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Cooking Low Carb with Pumpkin

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  • glassmurf@aol.com
    Cooking Low Carb with Pumpkin From Laura Dolson, Did You Know… that pumpkin is one of the vegetables allowed during Atkins’ Induction phase? Did You
    Message 1 of 1 , Nov 22, 2006
      Cooking Low Carb with Pumpkin

      From Laura Dolson
      ,


      Did You Know… that pumpkin is one of the vegetables allowed during Atkins’ Induction phase?


      Did You Know…that pumpkin is chock full of vitamins, minerals, fiber, and antioxidants?


      Did You Know…that pie is not the only way to cook pumpkin?


      Pumpkin is one of those vegetables that is almost emblematic of fall – it makes us think of harvest, of holidays, of frost, of lengthening nights and the oncoming winter. And yet, the only way it usually gets to the table is in a store-bought pie, or perhaps a can of pie filling that goes in a pie we made ourselves. But pumpkin can be so much more - and since pumpkin keeps for 6 months whole or for years in a can, it can be a year-round addition to our diets.


      Pumpkin is chock full ‘o goodness. You can tell by its bright color that it’s going to be going to be good for you! Not only is pumpkin loaded with Vitamin A and antioxidant carotenoids, particularly alpha and beta-carotenes, it’s a good source of Vitamins C, K, and E, and lots of minerals, including magnesium, potassium, and iron.


      Half a cup of canned pumpkin has 6.5 grams of effective carbohydrate
      and 3.5 grams of fiber.


      The seeds are also worth latching on to. Pumpkin seeds, also called pepitas, are loaded with minerals, seem to have an anti-inflammatory effect, and may even help protect against prostate cancer and osteoporosis. A quarter cup has about 5 grams of effective carb and 1.5 grams of fiber.

      Selection
      For cooking, you want a pumpkin that is heavy for its size. The lighter ones are drier, with a bigger open space in the middle. For the most part, stay away from the large pumpkins when selecting a pumpkin for eating – 2-5 lbs is about right.

      Storage
      Pumpkins can keep for a long time in a cool (ideally 50-60 degrees) dry place. Put newspapers underneath just in case though! Once the pumpkin is cut open, you need to use it within a couple of days (or freeze it) as it can mold quickly. Cooked, it’s fine in the refrigerator for 4-5 days.

      Basic Easy Cooking Techniques

      For pumpkin puree: Remember, you heard it here first: you don’t need to cut the pumpkin open before you roast it. I’m not kidding. Just jab it with a knife once or twice to vent the steam, put the whole darned thing on a baking sheet, and pop it in the oven at 350 F for an hour or so, until you can easily stick a knife into it. (Once I had to leave in the middle of this, so I turned off the oven after 20 minutes, and when I came back several hours later it was perfectly cooked.) Cool, then scoop out the seeds and stringy stuff with a spoon, or pull it out with tongs. It is SO MUCH EASIER than when it is raw!


      If you want chunks, you’ll have to cut into it raw (though I have wondered if “par-roasting” would work to make the skin easier to hack into). Or find a store where you can buy it already in chunks. Or beg the produce guy at your local market to do it. Explain that people (e.g. you) would gladly pay more if someone else had done the wrestling.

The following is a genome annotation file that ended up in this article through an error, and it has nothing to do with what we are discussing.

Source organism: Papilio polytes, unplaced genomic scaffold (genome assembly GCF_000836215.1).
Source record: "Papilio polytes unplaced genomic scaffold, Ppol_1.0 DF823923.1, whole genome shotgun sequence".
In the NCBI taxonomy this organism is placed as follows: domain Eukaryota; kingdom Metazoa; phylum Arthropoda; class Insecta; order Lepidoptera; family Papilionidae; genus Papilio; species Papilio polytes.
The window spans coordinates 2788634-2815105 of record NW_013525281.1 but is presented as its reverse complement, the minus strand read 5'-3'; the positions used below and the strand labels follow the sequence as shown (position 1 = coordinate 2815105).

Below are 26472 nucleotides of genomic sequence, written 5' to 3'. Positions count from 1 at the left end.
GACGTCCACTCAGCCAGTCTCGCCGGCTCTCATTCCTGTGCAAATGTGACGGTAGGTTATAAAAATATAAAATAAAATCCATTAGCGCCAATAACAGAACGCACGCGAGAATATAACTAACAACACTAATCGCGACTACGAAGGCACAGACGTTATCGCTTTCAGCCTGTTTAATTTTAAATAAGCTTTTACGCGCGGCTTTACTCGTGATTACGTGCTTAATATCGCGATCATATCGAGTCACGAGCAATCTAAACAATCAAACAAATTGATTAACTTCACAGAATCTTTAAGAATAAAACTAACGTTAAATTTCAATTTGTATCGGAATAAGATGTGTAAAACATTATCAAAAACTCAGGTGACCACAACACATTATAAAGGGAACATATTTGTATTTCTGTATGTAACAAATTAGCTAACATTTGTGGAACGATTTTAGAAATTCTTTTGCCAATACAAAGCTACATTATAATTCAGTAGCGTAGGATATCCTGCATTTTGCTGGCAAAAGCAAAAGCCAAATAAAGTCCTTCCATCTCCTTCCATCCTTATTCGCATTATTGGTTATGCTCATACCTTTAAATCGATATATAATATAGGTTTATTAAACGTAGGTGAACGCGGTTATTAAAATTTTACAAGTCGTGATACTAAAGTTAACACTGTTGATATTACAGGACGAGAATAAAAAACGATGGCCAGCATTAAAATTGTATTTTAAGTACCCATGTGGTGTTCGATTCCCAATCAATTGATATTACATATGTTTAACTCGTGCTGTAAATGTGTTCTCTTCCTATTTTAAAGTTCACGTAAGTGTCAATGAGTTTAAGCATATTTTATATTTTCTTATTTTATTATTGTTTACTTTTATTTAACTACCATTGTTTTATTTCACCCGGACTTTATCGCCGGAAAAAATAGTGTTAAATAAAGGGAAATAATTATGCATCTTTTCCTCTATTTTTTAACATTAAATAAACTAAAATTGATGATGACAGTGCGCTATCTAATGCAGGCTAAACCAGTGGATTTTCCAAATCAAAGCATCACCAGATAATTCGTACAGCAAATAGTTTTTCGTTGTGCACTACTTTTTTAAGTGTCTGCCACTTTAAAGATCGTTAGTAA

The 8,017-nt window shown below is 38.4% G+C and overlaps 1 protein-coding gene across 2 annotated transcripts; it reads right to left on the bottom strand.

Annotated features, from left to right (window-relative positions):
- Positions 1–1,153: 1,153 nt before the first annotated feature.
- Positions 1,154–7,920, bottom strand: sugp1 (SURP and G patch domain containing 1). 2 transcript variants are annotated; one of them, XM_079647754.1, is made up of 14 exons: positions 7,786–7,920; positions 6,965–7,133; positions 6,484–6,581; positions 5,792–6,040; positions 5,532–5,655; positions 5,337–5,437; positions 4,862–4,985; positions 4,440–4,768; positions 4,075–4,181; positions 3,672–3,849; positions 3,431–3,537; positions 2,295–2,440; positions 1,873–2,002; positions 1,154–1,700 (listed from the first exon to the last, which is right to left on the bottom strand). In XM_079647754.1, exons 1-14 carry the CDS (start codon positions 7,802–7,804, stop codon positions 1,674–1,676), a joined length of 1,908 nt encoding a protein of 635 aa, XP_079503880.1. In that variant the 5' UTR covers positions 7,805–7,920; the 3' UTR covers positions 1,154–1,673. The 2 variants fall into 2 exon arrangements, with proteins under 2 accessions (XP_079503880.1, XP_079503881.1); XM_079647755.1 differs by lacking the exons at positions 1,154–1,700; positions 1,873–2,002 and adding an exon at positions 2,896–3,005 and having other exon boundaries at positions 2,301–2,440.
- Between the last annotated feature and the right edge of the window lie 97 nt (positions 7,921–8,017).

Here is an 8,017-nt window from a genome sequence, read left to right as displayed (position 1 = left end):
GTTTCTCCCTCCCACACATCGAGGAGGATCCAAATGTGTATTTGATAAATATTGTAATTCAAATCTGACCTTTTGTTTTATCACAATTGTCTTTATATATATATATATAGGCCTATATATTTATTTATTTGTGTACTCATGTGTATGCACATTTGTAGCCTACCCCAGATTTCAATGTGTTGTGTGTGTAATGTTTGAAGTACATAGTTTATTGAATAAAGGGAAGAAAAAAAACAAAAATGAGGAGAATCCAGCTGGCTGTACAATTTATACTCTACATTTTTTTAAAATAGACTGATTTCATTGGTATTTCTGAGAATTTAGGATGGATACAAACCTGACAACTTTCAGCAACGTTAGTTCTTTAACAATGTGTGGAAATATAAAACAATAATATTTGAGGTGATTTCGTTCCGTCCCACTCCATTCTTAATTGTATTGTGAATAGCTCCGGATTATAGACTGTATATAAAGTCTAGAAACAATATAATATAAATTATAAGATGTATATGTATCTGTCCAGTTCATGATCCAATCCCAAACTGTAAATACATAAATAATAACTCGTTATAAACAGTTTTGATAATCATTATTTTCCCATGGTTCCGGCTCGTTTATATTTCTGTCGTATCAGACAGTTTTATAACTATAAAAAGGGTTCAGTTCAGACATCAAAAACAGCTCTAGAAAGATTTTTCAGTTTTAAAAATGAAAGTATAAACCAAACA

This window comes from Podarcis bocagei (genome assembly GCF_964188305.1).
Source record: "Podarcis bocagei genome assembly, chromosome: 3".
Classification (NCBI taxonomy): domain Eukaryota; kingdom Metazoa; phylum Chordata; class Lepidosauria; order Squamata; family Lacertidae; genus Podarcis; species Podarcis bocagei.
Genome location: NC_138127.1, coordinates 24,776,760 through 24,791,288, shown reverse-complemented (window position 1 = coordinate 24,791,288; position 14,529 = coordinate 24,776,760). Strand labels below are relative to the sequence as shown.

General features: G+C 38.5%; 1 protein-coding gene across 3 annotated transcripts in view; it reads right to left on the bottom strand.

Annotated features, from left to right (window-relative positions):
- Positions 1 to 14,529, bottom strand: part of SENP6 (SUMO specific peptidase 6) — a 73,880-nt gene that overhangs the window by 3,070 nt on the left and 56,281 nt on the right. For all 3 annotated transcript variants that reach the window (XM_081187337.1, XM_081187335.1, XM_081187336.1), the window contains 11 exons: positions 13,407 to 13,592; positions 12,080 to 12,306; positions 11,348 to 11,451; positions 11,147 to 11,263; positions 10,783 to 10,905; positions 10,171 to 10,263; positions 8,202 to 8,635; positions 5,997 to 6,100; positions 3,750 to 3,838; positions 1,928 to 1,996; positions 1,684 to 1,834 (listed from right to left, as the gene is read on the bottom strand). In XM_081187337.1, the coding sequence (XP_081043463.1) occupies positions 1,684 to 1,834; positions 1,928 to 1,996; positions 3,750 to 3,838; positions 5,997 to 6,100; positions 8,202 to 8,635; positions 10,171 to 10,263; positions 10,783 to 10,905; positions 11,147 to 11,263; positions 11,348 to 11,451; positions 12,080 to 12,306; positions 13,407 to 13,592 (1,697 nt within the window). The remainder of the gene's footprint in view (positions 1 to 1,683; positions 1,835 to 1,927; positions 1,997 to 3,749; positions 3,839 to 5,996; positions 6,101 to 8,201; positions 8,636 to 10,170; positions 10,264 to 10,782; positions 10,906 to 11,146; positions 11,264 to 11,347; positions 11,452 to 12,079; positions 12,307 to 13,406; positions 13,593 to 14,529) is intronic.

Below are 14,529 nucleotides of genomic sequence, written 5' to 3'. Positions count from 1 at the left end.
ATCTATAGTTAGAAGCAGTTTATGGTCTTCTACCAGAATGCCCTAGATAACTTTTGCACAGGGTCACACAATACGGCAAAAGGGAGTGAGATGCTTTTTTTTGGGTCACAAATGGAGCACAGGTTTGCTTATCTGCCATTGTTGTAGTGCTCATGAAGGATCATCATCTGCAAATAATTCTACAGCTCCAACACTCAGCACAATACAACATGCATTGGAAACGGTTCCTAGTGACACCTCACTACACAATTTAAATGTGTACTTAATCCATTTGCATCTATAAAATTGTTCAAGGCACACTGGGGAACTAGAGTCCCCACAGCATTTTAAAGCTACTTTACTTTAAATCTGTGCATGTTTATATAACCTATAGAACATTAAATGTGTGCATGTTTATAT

For the seeds, let them dry on paper towels, then oil and salt them (and any other seasonings you want) and slow roast them in a 250 F oven until they smell good – about 45-60 minutes. Stir them every 15 minutes or so.

      Ways to Eat Pumpkin
      Pumpkin can be used in any squash recipe, but it has a depth of flavor that many other winter squashes don’t. It’s very versatile! Of course, we have to have pumpkin pie, so do try my low carb version
      . But here are some recipes for soup, a main dish, and even breakfast:


      Low Carb Pumpkin Pie

      From Laura Dolson
      ,
      Your Guide to Low Carb Diets
      .

      People love this pie. People have told me it was the best they've even had, and they didn't know it was low carb or sugar-free (or gluten-free). You must make it with the pecan crust
      for full impact. That said, it's great on its own as a baked pudding, even for breakfast.

      INGREDIENTS:

      1 15 oz can pumpkin
      2 eggs
      2/3 cup unsweetened soy milk (or milk or cream - milk has more carbs, so adjust)
      1/3 cup cream
      1 C sugar equivalent from artificial sweetener
      1 teaspoon dark molasses (optional)
      2 teaspoon cinnamon
      1 scant teaspoon t nutmeg
      1/4 teaspoon ground ginger
      Pinch cloves
      1/4 t salt

      PREPARATION:

      As an artificial sweetener, I prefer a form of liquid sucralose
      , as powdered types have more carbs and sometimes an off-taste.


      1) Preheat oven to 425 F.


      2) Dump all the ingredients into a food processor or blender and whirl to blend.


      3) Pour into the crust
      .


      4) Put the pie in the oven and immediately turn the oven down to 375 F. In 15 minutes, turn the oven down to 300 F. (This cooks the crust, so it isn't soggy, but then allows the custard to bake more slowly.) Bake until almost set in the middle, about 30-40 minutes more. If it starts to crack a bit around the edges, it's probably done.


      5) Cool and serve with whipped cream (the real stuff, made with vanilla and sweetener). How To Make Homemade Whipped Cream



      Nutritional Analysis: 8 servings, without crust: 3.5 grams effective carbohydrate plus 2 grams fiber, 3 grams protein, 5.5 grams fat, 80 calories.


      With pecan crust, each serving is 4 grams effective carbohydrate with 3.4 grams fiber




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